A SIPP is simply a 'do-it-yourself pension'. You choose what investments to go for and where to put your savings. You can often do this with minimum effort with many websites existing where you can manage it all online, in a similar way to an online banking portal.
Taking control of your pension by investing in a SIPP can be satisfying as well as rewarding in a financial sense. You also don't need to be 'rich' to be able to invest, with many options now available
SIPPs can be broadly classed as one of three types:
Full SIPPs: These offer the widest choice of investment options, but they also have the highest charges and are therefore only really beneficial to those with fairly large pension funds. The average sum of investment for a full SIPP is between £150,000 - £450,000.
Fees: Normally fees will be set at a flat rate percentage of the investment. Some providers charge an initial set-up fee, as well as an annual management charge (around 1% for a £50,000 pension). You will generally find that there is a minimum contribution per month
Low-cost SIPPs: These do offer a wide range of investment options, but excluding direct property ownership, offshore funds and investing in unquoted shares. They're primarily targeted at those with smaller pension pots, or those making smaller contributions. You don't get any advice from the provider, and low cost SIPPs are 'execution only'. As a knock on effect, this makes the costs lower for customers. Generally speaking you'll pay up to £15 for processing online trades and telephone trades are set at a rate of about 1% commission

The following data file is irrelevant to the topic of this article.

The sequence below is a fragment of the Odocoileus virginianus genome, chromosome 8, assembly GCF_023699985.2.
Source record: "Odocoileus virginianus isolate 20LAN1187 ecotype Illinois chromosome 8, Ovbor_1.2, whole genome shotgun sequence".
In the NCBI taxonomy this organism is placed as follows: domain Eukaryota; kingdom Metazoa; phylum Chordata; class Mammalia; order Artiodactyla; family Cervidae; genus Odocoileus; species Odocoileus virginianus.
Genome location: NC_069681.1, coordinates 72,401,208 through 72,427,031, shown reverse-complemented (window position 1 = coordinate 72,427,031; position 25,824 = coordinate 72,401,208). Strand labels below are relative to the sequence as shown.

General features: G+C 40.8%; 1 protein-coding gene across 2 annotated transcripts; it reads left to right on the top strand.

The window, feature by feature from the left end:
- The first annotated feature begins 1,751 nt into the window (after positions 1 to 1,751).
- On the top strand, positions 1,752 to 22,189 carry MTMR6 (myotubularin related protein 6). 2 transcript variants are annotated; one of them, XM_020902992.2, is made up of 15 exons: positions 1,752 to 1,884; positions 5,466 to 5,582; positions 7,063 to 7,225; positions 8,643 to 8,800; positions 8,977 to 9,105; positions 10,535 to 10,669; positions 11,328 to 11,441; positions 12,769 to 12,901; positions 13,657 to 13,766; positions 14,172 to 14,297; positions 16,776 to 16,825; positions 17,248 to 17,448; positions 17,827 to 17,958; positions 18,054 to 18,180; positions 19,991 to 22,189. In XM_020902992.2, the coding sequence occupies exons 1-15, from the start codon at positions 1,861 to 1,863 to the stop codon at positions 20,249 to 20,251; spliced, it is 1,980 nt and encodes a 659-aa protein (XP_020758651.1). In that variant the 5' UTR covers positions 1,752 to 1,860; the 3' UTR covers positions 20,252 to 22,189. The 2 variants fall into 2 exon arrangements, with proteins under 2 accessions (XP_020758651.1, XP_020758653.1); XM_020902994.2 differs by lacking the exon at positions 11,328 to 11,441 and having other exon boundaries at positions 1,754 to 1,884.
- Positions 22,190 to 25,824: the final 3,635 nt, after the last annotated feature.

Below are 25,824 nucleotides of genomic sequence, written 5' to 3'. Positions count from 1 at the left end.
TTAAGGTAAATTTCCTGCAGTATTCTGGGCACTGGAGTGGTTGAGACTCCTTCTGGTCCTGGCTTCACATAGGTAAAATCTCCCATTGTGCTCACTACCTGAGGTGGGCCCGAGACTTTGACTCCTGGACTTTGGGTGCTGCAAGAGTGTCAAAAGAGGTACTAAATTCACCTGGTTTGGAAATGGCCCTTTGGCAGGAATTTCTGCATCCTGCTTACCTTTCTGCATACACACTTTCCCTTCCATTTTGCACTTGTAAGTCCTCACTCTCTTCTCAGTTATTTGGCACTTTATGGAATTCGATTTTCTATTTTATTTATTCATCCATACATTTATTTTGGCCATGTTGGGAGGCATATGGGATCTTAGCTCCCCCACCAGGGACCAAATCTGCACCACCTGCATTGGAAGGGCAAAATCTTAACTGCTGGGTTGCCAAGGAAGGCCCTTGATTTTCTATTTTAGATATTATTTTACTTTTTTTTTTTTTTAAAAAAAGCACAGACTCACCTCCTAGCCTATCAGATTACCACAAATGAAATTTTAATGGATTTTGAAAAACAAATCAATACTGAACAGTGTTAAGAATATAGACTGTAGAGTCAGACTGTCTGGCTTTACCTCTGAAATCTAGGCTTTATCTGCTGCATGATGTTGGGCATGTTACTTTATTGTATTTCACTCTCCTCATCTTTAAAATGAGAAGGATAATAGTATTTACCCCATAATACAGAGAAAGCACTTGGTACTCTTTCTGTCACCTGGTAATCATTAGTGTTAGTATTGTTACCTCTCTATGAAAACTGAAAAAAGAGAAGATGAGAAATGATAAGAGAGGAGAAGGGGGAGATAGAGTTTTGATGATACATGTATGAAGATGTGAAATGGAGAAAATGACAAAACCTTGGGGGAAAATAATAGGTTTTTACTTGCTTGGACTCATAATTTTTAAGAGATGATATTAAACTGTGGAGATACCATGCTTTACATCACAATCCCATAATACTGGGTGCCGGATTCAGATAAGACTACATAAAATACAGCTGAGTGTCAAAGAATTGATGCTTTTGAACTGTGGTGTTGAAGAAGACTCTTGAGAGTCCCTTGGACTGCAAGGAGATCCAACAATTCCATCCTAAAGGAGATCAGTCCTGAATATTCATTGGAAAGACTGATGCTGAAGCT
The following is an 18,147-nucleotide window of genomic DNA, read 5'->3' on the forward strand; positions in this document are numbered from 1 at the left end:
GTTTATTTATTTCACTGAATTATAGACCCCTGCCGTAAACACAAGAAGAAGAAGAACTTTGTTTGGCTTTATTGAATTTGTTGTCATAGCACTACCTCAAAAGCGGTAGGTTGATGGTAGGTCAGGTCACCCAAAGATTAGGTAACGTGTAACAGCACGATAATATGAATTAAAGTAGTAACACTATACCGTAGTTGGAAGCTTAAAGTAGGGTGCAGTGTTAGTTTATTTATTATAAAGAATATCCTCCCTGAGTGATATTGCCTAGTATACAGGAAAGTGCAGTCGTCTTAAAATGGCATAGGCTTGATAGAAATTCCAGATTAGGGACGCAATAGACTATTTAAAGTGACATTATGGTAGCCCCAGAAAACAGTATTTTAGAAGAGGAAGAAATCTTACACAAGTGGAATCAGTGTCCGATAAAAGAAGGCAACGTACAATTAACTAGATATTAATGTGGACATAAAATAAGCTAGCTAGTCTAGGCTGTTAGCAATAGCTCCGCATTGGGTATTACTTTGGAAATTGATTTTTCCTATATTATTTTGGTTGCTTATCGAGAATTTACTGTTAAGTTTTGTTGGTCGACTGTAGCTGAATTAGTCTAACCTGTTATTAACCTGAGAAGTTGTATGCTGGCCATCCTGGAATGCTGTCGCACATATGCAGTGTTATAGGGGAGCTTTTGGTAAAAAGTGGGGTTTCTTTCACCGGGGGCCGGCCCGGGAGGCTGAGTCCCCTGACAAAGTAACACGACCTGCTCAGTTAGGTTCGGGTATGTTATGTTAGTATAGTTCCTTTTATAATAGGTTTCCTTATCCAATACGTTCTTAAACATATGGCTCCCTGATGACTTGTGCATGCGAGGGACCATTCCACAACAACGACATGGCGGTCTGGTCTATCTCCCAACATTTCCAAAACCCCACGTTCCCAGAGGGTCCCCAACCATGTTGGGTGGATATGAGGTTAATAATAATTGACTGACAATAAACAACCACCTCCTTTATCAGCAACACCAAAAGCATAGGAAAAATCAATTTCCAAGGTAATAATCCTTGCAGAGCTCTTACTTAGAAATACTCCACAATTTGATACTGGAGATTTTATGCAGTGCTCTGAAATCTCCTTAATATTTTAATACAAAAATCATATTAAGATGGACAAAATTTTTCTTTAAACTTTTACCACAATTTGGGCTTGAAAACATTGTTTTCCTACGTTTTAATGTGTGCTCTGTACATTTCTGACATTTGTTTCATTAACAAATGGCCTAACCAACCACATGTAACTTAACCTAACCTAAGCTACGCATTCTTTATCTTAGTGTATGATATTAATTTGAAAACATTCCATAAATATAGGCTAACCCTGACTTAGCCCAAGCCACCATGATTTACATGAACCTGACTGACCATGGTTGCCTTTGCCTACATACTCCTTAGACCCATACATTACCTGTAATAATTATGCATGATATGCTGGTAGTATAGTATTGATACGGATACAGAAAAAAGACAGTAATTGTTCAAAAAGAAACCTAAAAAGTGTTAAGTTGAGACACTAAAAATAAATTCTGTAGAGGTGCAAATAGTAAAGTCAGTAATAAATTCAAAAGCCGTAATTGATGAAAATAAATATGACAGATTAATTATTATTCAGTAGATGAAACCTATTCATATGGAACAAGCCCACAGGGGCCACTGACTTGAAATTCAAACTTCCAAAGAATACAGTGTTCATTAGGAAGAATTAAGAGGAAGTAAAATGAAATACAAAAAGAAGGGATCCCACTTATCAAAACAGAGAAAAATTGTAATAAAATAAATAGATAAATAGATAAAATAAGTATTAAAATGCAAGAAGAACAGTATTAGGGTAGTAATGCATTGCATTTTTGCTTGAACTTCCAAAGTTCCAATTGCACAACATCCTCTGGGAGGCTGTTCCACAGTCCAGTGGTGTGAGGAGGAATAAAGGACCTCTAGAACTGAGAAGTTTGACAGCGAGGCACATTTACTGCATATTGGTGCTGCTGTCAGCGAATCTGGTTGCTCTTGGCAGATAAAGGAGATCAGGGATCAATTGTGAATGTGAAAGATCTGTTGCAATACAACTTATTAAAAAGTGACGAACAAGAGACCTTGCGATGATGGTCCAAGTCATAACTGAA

Fees: Unlike full SIPPs, there shouldn't be any set-up charges for a low cost SIPP, with the exception of low cost SIPPs for investment funds. The admin costs for any share transactions are low, but can stack up if you end up chopping and changing shares too often.
Hybrid SIPPs: Otherwise known as 'insurance' SIPPs, as this variety is only offered by insurance companies. These are quite high-cost and require a large amount of money to be paid in before you gain control in choosing your own assets. These might be an option for those nervy about choosing their own investments, but a better option would perhaps be to go for a full SIPP, with the help of an enlisted financial advisor
Fees: There are no dealing fees for trades, and set-up costs are normally capped between £300 - £600
Like all pension schemes, SIPPs are eligible to be tax free up to a rate of 45%. Stocks and shares Isas are equally as tax efficient, but have and annual contribution cap of £15,240. If you're looking to invest more than this each year (up to a maximum of £40,000), then investing in a SIPP is likely to be the best option for you. As always though, consult a financial advisor before making any commitments.